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Quality improvement education for medical students: a near-peer pilot study



Quality improvement (QI) is an essential component of modern clinical practice. Front-line professionals offer valuable perspectives on areas for improvement and are motivated to deliver change. In the UK, all junior doctors are expected to participate in QI in order to advance to the next stage of their training. However, UK undergraduates receive no standardized training in QI methods. This is perpetuated within medical schools by a lack of teaching capacity and competing priorities, and may lead to tokenistic engagement with future QI projects.


We describe a near-peer teaching programme designed to introduce students to QI methods. This pilot study was conceived and delivered in full by junior doctors and used existing resources to ensure high quality teaching content. 111 fifth-year medical students from the University of Cambridge were taught in interactive, participative workshops that encourage them to develop their own QI change ideas and projects. Core topics included the model for improvement, driver diagrams, stakeholder engagement, measurement for improvement and analysing and presenting data. Students completed surveys before and immediately after this intervention to assess their understanding of and confidence in utilizing QI methods. Questionnaires were also completed by junior doctor tutors.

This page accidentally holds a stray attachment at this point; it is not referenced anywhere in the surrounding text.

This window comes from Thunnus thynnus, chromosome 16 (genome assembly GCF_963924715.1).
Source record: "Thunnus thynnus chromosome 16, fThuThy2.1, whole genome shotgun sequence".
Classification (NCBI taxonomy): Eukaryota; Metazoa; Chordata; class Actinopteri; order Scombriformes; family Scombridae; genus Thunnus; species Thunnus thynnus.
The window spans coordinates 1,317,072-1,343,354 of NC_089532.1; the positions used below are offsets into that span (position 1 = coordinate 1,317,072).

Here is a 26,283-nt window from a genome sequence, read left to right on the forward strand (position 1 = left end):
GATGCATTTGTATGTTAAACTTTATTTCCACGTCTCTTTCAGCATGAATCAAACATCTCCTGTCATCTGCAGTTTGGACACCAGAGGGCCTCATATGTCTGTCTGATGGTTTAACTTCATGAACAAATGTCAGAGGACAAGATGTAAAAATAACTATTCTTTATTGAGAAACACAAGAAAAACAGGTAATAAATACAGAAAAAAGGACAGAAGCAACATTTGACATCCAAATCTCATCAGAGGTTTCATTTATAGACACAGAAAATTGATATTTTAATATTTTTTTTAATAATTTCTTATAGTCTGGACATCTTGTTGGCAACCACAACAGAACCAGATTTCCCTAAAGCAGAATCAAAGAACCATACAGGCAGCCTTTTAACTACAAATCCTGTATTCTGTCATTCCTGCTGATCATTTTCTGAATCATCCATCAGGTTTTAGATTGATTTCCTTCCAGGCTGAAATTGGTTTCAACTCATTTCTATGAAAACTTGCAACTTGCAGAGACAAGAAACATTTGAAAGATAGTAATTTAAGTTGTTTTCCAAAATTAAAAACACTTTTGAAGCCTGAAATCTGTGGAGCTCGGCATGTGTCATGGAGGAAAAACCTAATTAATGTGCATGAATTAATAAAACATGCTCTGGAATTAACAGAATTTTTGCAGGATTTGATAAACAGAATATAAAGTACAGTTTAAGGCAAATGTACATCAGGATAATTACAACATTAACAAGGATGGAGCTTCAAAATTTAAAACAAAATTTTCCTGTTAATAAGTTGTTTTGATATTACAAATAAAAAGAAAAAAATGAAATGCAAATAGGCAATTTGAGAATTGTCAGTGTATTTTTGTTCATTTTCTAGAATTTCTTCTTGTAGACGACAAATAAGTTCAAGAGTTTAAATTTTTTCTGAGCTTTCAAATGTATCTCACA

Analysis of questionnaires completed before and immediately after the intervention revealed statistically significant improvements in students’ self-reported understanding of QI (p < 0.05) and confidence in applying techniques to their own work (p < 0.05). Students expressed a preference for QI teaching delivered by junior doctors, citing a relaxed learning environment and greater relevance to their stage of training. Tutors reported increased confidence in using QI techniques and a greater willingness to engage with QI in future.